Google Adwords is one of the best tools marketers have in their arsenal to promote a business and manage ads. Most of us use it every day, yet even though it’s so linked with our lives, there are still a lot of elements to be discovered about it.
We are talking here about the Adwords Quality Score, which may leave a lot of people scratching their heads. Most of us know what it means (it’s like a grade our ads receive, ) and that it can decide how our ads will perform, but do you know the full story?
Here’s our take on it.
What Is Adwords Quality Score and Why You Should Care
To give it a very simplistic view, the quality score is a way to see if your ad is any good. It’s not perfect, but more of an estimate of how relevant your ad is to the user who sees it.
The higher the quality score, the better the ad, which also means more people may interact positively with it, and you can expect a lower cost per click.
The thing is, we don’t exactly know what Google takes into consideration to establish the quality score. However, based on what we know about the company and its goals (to provide users with the best experience they can,) we have three main things we should look at:
- The landing page experience
- The relevance of the ads
- Expected CTR (click through rate) of the keywords
If these are okay, then you can expect higher quality scores and higher CTR. But Google doesn’t just give this mark out for no reason – it needs it for something. And that something is the Ad Rank, also known as the ad position in the paid section of the search results.
This fact completely obliterates the misconception that in Google Ads the more you’re willing to pay for a click, the better the Ad Rank you’re assigned. While it’s true that bidding more on a keyword can take you ahead of the competition, money is not the only criteria Google looks at to decide the rank
So if the average cost of a keyword is $1, and you go in and bid $5 on it, you’re effectively ahead of everyone else. But, Google will then look at your Quality Score, and if it’s low, then your rank goes down, and your competitors go up.
Because even if you tell Google “hey, I’m going to pay 5 times more for every click than anyone else,” Google will reply with “yeah, but your ad isn’t relevant to our users.” Now, do you see the importance of having a good Quality Score?
Where to Find Your Quality Score
Go to your AdWords account and look for the Keywords tab to select the Quality Score. You’ll then have four options:
- Landing Page Expert.
- Ad Relevance
So, you can either view the overall Quality Score (which is the first option) or choose to see specific areas. Either way, select one, click apply, and that’s it!
The score gives a mark from 1 to 10, 10 being the best and 1 being, well, not the best. If your quality score is generally above 7, you’re doing a pretty good job. It’s also possible to see a ‘-’ where the score should be. This is called a “null quality score,” and it mostly appears for new keywords that haven’t gathered enough data yet. As your ad and campaigns continue to run, the score will appear as well.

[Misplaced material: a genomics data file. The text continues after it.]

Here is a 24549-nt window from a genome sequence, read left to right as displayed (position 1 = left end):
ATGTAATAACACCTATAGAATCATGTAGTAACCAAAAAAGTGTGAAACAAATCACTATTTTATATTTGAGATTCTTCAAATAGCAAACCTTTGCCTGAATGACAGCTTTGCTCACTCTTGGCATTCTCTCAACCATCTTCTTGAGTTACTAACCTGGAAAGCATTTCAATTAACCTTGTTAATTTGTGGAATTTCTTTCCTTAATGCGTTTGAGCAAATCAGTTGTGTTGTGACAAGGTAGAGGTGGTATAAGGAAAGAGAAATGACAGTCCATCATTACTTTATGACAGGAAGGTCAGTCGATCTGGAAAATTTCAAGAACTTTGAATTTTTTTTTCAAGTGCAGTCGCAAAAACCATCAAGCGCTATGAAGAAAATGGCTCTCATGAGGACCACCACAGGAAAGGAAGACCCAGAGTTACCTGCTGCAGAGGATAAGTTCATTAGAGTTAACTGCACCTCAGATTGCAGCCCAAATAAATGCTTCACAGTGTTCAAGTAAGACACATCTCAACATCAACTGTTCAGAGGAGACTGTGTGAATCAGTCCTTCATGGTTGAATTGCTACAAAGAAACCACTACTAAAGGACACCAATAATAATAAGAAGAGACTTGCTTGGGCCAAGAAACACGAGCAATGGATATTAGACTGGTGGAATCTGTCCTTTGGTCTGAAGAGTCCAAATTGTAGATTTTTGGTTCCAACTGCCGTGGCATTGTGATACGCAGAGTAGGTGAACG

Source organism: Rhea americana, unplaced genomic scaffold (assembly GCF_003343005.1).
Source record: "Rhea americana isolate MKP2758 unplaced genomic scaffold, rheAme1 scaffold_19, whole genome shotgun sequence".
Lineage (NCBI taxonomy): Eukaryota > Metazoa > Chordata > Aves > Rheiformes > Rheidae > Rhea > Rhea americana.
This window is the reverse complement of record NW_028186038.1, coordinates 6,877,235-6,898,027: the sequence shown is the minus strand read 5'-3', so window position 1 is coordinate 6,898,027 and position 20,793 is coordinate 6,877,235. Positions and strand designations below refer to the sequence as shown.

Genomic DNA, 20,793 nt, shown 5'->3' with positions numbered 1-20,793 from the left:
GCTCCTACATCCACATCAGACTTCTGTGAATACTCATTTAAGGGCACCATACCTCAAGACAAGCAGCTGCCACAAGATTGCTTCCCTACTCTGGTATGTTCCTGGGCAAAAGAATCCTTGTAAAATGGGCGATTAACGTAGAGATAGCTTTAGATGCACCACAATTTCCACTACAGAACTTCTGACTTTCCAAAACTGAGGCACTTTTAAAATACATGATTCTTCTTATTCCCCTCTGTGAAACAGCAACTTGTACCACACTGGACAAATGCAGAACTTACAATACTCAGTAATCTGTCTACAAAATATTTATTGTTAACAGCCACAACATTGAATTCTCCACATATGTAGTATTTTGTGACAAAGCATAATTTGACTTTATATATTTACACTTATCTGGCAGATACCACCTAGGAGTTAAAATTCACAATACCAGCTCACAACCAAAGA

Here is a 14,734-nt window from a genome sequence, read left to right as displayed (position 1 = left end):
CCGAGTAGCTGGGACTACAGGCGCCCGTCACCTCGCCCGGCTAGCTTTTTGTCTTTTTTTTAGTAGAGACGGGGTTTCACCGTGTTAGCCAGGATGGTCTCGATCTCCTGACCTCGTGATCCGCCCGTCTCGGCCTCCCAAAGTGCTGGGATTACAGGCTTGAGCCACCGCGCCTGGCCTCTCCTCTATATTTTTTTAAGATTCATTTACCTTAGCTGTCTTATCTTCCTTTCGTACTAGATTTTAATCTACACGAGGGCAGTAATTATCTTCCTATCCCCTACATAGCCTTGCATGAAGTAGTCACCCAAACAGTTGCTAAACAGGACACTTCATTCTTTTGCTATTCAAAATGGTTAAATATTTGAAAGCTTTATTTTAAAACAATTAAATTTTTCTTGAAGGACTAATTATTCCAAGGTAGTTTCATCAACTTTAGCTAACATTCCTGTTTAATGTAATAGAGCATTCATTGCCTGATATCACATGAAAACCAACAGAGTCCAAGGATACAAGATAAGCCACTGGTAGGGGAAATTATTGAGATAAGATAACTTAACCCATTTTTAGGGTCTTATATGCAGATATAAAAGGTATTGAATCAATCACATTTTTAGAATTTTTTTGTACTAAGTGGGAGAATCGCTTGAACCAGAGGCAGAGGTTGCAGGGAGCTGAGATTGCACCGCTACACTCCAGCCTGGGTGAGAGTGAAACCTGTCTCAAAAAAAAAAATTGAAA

How to Improve Your Quality Score
Improving your quality score requires looking back at your ad elements and seeing what needs to be tweaked, from the ad copy to the relevancy between the keywords and ad or ads and landing pages.
You need to see the full lifespan of the ad to understand the entire process. First, you create ads. Then you bid on certain keywords, which will trigger every time a user does a google search for them. After that, once people start to view the ad, they click on the link and are redirected to the landing page, where they hopefully convert.
Any bumps in this process can mean you lose a user. Here are some good tips on how to get rid of these bumps and improve the quality score:
- Look at the Specific Field Numbers
If you review your Google Quality Score on specific issues of the ads, you get a better idea of what you need to change. For instance, if you have a lower quality score for a landing page experience, but the other fields are fine, then you need to improve the landing page.
- Check for Negative Keywords
Negative keywords tell Google when you don’t want an ad to activate. For instance, you may want to reach users who type “fishing equipment online” in the search engine, but want to exclude those who also type “Sydney,” because you don’t want or need your ads to show in these cases.
- Review Your Keywords
Keywords should be chosen carefully, and the Keyword Planner is a great tool that can help in that department. Often, if you’re bidding on the wrong keyword from the start, meaning it’s not something people search for, every else just falls apart as well.
Your Quality Score is really a metric you should check from time to time if you’re running Google Ads campaigns because it’s the best way to tell that something’s wrong, and what you need to do.
So keep that in mind the next time you look at your ad results and aren’t too pleased with them. And if you need some additional help, contact Australian Internet Advertising right now!